Fall | Summer 2015 ⋅ Number 67

Data Query, Reporting, and Access

Month Unique Visitors Visits Bandwidth
July 2015 250,325 631,670 2384.59 GB
August 2015 245,663 593,903 2055.11 GB
September 2015 320,847 761,756 2874.63 GB

The Worldwide Protein Data Bank and the Cambridge Crystallographic Data Centre (CCDC) have released a new data resource containing correspondences between the biopolymer components and ligand molecules found in the PDB archive that exactly match small-molecule X-ray structures in the Cambridge Structural Database (CSD) archive.

The chemical structure of every unique molecule in the PDB archive is described in the PDB Chemical Component Dictionary (CCD). The new PDB Chemical Component Model data file complements information in the PDB by providing the following CSD information for matching molecular entries: accession code correspondences, Cartesian coordinates and R-value, data-collection temperature and a disorder flag, SMILES and InChI descriptors, and a Digital Object Identifier (DOI) for the citation associated with the CSD entry.

The CCD contains more than 20,000 components; ~1500 exact match structures have been identified in the CSD. The new PDB Chemical Component Model file is available from the PDB FTP archive. As a service to the scientific community, the wwPDB partners and the CCDC make all these files available freely and without restrictions on use.

Work at the CCDC was supported by BBSRC grant BB/K016970/1 to PDBe and work at RCSB PDB was supported by NSF grant DBI-1338415.

Several software libraries developed for the RCSB PDB website are available as open source on GitHub at github.com/rcsb.

Available RCSB PDB projects include molecular viewers (Ligand Explorer, Protein Workshop, Simple Viewer, and Kiosk Viewer), detection of symmetry in quaternary assemblies, and Protein Feature View.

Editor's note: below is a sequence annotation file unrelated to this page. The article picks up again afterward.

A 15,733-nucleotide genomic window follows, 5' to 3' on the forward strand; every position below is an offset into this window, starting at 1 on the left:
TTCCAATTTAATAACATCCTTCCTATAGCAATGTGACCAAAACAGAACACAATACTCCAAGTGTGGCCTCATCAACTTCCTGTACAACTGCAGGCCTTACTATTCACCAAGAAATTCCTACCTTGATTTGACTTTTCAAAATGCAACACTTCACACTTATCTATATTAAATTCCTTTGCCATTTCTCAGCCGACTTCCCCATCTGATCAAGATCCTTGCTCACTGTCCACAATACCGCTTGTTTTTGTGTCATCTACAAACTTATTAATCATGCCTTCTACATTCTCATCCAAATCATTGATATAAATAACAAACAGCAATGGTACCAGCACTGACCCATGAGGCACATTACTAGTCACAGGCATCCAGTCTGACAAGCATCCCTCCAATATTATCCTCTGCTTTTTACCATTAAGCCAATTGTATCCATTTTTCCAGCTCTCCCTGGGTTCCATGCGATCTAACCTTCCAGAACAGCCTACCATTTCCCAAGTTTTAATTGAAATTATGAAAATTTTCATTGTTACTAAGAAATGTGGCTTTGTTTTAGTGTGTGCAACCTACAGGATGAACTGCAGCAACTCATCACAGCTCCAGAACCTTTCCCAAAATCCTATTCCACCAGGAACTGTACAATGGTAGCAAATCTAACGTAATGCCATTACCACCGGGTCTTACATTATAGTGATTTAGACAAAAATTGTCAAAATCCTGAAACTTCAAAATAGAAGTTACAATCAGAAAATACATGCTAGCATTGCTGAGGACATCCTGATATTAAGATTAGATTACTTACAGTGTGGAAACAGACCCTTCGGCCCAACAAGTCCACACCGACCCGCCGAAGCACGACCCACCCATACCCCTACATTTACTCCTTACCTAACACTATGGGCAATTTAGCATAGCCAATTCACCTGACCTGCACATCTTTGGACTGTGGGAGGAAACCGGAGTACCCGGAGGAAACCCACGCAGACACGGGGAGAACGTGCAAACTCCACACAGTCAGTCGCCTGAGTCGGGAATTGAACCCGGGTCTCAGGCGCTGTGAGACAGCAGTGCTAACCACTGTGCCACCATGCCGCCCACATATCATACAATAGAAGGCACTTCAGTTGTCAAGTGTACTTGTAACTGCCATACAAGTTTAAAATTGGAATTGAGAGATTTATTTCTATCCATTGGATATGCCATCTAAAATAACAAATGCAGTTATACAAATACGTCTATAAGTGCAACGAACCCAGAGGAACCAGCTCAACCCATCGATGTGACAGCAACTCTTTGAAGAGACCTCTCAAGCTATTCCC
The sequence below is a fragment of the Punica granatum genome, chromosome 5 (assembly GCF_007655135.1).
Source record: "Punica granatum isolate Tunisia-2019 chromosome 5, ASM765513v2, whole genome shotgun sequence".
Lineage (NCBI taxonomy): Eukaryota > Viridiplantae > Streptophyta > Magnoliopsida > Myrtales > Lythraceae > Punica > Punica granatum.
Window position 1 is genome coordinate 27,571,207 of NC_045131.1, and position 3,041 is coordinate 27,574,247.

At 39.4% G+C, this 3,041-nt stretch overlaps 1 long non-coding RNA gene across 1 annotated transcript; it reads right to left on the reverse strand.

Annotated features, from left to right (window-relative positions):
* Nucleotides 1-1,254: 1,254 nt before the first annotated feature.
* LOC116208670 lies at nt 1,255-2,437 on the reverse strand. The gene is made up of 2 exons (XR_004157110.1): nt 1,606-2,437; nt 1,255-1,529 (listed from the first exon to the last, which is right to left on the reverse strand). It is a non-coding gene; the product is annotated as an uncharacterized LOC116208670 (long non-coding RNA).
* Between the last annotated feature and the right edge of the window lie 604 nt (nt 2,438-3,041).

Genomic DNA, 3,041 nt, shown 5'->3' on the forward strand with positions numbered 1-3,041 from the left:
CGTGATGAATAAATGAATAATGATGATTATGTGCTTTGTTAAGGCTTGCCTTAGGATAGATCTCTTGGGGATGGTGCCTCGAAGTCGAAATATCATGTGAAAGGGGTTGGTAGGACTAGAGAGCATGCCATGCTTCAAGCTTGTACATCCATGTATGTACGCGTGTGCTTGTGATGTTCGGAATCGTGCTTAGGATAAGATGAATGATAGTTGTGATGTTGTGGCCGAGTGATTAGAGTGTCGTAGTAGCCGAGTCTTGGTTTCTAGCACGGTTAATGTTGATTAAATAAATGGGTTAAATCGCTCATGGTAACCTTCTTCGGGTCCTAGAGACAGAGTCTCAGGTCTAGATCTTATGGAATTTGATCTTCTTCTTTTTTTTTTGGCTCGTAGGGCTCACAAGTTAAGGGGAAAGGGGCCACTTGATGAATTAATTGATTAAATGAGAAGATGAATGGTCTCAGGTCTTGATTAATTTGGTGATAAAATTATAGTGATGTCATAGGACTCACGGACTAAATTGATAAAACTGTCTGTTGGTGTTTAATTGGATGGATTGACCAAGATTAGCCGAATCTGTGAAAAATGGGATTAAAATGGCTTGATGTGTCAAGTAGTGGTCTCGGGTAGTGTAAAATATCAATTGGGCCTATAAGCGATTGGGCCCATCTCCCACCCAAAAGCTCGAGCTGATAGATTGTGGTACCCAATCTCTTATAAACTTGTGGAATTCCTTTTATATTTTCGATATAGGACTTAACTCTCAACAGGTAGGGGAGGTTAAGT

Related projects hosted on GitHub include BioJava, a framework for rapid application development in bioinformatics and Biodalliance, the genome-browser library featured in RCSB PDB's Gene View.

In addition, GitHub hosts several front-end libraries used by RCSB PDB. These include twitter bootstrap and jQuery (including extensions jQuery-UI and jQuery-SVG.

Feel free to join our projects, follow us, or fork us!

Web Services can help software developers build tools that efficiently interact with PDB data. Instead of storing coordinate files and related data locally, Web Services let software tools to access the RCSB PDB remotely. Detailed documentation for accessing these Web Services is available.

RESTful services exchange XML files in response to URL requests. RESTful search services return a list of IDs for Advanced Search and SMILES-based queries. RESTful fetch services return data when given IDs, including PDB entity descriptions, ligand information, third-party annotations for protein chains, and PDB to UniProtKB mappings.

Improvements are being made based on community feedback. Please let us know if there are website options that you think should be offered as a web service.

Most PDB entries are associated with a primary reference. The option to download citation information for Mendeley and EndNote reference management programs has been added to Structure Summary pages. This citation information is obtained from PubMed, when available.


Use the Transporter Classification Browser to find PDB's membrane transport proteins as organized by TC Database family (www.tcdb.org). The browser will autocomplete search terms with the matching classifications, and highlight locations on the tree.

RCSB PDB's Browse Database feature offers access to structures in the PDB archive using different hierarchical trees.
Browsers are available to find structures organized around the following classifications:

Click Browse from the top of every RCSB PDB page and then the desired Browser Tab to start searching.